Rejection hurts, and scientists have found that the "feel good" hormone oxytocin makes people more likely to turn to others for comfort after a socially stressful event.
Published in the journal Psychoneuroendocrinology, the small new study from researchers at Concordia University's Centre for Research in Human Development shows that exposing people to oxytocin after an incident of social rejection makes them more likely to turn to others -- what researchers called "tend and befriend" mode -- instead of going into "fight or flight" mode.
"In distressed people, oxytocin may improve one's motivation to reach out to others for support. That idea is cause for a certain degree of excitement, both in the research community and for those who suffer from mood disorders," study researcher Christopher Cardoso said in a statement.
For the study, researchers had 100 students receive a nasal spray of either oxytocin or a placebo. The student participants also underwent personality tests to see which ones of them were more emotionally affected by social rejection.
Then, some researchers posing as students put the participants under social distress by purposely ignoring them, interrupting them or disagreeing with them. Researchers found that student participants emotionally affected by social rejection were more likely to have greater trust in others after the social rejection incident if they were given the oxytocin than if they were given the placebo.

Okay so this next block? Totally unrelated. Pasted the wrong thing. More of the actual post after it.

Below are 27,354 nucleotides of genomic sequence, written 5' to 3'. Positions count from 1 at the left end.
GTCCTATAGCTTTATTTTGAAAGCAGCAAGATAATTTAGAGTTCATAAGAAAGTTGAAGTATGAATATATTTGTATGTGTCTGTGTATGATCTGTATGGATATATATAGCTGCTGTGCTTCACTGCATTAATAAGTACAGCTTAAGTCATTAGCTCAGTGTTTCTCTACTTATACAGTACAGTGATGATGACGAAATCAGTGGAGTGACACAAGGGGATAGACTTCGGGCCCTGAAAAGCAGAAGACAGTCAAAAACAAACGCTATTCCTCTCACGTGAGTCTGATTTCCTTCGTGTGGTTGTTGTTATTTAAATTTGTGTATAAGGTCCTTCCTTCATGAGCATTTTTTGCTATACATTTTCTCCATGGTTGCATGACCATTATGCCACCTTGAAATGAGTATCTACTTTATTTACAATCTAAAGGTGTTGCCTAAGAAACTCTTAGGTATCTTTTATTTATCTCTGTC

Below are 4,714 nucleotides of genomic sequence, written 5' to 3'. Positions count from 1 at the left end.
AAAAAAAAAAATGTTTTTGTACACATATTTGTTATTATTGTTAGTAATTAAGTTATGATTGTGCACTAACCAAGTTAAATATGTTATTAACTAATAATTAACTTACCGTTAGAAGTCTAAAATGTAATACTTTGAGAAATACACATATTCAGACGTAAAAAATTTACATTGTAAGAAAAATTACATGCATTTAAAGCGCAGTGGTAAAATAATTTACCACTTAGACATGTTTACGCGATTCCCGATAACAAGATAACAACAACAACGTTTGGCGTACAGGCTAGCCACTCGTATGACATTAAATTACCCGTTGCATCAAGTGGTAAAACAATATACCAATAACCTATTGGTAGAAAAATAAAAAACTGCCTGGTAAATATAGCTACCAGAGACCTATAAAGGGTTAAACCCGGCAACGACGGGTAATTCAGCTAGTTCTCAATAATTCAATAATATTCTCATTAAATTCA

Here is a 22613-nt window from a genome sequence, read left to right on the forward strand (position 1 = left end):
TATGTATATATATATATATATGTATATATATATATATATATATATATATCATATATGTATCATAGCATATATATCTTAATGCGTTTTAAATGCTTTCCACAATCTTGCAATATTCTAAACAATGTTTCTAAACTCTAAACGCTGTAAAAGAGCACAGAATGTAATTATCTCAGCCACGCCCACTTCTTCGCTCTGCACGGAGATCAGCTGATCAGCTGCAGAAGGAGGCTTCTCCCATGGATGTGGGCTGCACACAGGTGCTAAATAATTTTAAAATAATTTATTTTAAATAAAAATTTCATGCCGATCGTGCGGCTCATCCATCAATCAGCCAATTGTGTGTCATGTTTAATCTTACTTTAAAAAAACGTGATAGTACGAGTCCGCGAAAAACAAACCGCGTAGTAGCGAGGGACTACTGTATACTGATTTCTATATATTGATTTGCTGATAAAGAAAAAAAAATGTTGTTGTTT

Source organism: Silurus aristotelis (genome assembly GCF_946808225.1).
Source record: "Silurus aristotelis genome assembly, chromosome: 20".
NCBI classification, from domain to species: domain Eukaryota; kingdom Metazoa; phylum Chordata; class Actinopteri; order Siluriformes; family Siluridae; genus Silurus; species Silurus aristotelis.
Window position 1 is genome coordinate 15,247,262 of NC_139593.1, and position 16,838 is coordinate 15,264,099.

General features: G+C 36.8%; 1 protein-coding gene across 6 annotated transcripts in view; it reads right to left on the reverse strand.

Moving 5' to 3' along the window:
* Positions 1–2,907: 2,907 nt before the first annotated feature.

Researchers noted that this finding could be especially useful in treating mental conditions like depression, which is tied to emotional distress and is known for spurring feelings of withdrawal instead of feelings of wanting to reach out for help from others.
Oxytocin may also have benefits beyond boosting social trust -- a study in the journal Biological Psychiatry showed that oxytocin could lower levels of the stress hormone cortisol in quarreling couples.